Tyrell Museum of Paleontology
Period: Late Jurassic
Order, Suborder, Family: Saurischia, Sauropodomorpha, Camarasauridae
Location: North America
Length: 60 feet (18 meters)
Camarasaurus was probably the most common sauropod dinosaur of the Late Jurassic Morrison Formation in North America. This large, 25-ton plant-eater was strong and massive, with powerful legs, a strong neck and tail, and a rounded head. Deep pockets or chambers in the vertebrae (bones of the spine) of Camarasaurus lightened the skeleton without giving up strength. It is also how the dinosaur got its name, which means "chambered reptile."
The most unusual features of Camarasaurus were on its head. The large jaw bones had strong jaw muscles, and the teeth were unusually large for a sauropod. They were as large as chisels, with sharp points that chopped the plants it ate. Camarasaurus probably fed on plants that were coarse and tough. Its relatives Apatosaurus and Diplodocus, with their small weak teeth, probably ate soft, tender plants.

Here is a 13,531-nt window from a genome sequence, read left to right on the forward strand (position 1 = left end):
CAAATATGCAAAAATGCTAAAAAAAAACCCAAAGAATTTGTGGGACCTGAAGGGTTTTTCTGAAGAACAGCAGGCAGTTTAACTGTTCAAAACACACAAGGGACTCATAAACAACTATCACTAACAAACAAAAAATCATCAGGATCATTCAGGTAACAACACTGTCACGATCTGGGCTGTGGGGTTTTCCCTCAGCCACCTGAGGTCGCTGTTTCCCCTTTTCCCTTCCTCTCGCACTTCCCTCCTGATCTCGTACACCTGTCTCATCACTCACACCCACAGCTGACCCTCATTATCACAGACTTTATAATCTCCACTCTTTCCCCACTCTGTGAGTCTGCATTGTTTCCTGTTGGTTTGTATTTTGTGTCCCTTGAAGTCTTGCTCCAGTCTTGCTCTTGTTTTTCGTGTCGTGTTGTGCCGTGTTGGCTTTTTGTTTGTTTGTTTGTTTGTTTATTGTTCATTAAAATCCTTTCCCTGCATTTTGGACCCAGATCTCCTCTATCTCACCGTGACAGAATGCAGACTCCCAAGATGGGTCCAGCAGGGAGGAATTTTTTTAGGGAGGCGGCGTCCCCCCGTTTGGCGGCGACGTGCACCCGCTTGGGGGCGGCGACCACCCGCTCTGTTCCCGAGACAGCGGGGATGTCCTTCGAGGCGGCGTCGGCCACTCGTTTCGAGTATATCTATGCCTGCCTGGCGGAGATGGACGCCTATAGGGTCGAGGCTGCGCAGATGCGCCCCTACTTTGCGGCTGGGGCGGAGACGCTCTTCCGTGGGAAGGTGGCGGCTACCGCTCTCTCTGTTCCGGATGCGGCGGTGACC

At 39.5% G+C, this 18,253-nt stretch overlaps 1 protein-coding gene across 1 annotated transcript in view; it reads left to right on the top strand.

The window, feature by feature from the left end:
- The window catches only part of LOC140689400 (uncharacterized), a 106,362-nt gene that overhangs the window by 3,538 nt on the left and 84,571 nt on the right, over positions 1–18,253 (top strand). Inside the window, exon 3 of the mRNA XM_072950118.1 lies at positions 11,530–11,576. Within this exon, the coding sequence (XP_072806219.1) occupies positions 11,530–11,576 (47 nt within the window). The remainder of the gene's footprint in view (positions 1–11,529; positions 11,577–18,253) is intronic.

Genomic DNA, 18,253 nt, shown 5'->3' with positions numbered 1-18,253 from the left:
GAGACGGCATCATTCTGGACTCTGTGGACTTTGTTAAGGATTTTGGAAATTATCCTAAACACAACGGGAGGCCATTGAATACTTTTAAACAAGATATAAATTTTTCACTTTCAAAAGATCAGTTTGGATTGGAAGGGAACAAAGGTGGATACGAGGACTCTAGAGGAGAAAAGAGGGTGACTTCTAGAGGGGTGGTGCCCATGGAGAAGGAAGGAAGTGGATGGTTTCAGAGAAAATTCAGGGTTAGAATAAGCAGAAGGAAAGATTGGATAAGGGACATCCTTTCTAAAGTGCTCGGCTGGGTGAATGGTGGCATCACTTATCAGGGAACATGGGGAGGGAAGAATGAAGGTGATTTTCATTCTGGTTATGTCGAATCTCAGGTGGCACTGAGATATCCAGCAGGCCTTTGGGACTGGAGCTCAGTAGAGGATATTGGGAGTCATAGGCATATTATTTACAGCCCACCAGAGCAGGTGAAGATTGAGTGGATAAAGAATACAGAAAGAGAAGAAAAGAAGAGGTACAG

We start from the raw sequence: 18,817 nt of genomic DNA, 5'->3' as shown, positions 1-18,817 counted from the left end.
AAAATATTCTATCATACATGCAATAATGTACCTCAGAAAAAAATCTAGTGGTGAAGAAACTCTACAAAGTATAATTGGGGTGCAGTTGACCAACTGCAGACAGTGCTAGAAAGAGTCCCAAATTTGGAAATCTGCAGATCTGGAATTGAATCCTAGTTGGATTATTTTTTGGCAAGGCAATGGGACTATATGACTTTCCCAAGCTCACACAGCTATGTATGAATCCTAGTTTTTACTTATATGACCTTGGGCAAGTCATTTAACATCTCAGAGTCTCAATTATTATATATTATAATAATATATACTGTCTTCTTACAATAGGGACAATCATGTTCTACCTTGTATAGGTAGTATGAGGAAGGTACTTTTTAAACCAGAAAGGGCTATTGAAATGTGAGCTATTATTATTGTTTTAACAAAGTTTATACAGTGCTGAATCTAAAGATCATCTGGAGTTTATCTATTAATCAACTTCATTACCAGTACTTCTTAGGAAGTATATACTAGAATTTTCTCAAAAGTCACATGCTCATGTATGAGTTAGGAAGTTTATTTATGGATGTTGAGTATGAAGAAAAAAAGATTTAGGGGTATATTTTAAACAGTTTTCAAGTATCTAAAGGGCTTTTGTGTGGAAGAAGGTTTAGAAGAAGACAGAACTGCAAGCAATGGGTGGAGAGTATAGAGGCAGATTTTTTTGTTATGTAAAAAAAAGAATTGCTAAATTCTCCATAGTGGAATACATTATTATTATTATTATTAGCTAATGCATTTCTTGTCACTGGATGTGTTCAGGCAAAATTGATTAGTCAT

Dinosaur National Monument
With large eyes and nostrils, Camarasaurus was alert and active. Like other sauropods, it probably moved in herds. It lived in the arid and semi-arid open country of North America.
One Camarasaurus pelvis from the Cleveland-Lloyd Dinosaur Quarry in Utah has huge grooves in the bones where an Allosaurus tore into the flesh and gouged the bones. Allosaurus was its fiercest enemy, but an adult Camarasaurus was so much larger that it was seldom attacked. A complete skeleton of a juvenile Camarasaurus was excavated from Dinosaur National Monument in Utah. Such skeletons are rare. Perhaps young sauropods grew to adult size quickly, so there is little chance of finding them in the fossil record.
One interesting twist of fate for Camarasaurus was that its head was mistakenly placed on the skeleton of Apatosaurus at the Carnegie Museum of Natural History. The mistake was not fixed for 75 years.